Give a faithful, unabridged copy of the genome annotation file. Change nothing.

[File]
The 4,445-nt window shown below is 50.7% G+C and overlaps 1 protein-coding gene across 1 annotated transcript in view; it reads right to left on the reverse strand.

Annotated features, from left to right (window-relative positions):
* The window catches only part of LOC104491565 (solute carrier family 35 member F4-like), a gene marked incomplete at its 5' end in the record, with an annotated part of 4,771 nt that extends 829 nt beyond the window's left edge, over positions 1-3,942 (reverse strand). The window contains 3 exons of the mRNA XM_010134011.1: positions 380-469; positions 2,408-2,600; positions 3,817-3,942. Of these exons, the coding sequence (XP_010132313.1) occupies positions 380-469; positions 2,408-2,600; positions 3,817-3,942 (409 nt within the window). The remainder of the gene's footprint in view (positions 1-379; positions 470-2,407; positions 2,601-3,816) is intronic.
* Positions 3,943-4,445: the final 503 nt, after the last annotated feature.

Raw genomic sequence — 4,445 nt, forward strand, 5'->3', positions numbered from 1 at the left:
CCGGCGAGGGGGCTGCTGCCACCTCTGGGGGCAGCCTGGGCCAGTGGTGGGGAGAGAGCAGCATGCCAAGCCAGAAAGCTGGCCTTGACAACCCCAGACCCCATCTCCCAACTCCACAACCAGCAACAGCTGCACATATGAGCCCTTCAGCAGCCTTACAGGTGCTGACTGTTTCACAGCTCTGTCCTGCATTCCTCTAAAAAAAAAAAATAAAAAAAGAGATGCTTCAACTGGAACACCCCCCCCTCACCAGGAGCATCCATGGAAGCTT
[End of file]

The 4,445-nt window shown below is 50.7% G+C and overlaps 1 protein-coding gene across 1 annotated transcript in view; it reads right to left on the reverse strand.

Annotated features, from left to right (window-relative positions):
* The window catches only part of LOC104491565 (solute carrier family 35 member F4-like), a gene marked incomplete at its 5' end in the record, with an annotated part of 4,771 nt that extends 829 nt beyond the window's left edge, over positions 1-3,942 (reverse strand). The window contains 3 exons of the mRNA XM_010134011.1: positions 380-469; positions 2,408-2,600; positions 3,817-3,942. Of these exons, the coding sequence (XP_010132313.1) occupies positions 380-469; positions 2,408-2,600; positions 3,817-3,942 (409 nt within the window). The remainder of the gene's footprint in view (positions 1-379; positions 470-2,407; positions 2,601-3,816) is intronic.
* Positions 3,943-4,445: the final 503 nt, after the last annotated feature.

Raw genomic sequence — 4,445 nt, forward strand, 5'->3', positions numbered from 1 at the left:
CCGGCGAGGGGGCTGCTGCCACCTCTGGGGGCAGCCTGGGCCAGTGGTGGGGAGAGAGCAGCATGCCAAGCCAGAAAGCTGGCCTTGACAACCCCAGACCCCATCTCCCAACTCCACAACCAGCAACAGCTGCACATATGAGCCCTTCAGCAGCCTTACAGGTGCTGACTGTTTCACAGCTCTGTCCTGCATTCCTCTAAAAAAAAAAAATAAAAAAAGAGATGCTTCAACTGGAACACCCCCCCCTCACCAGGAGCATCCATGGAAGCTT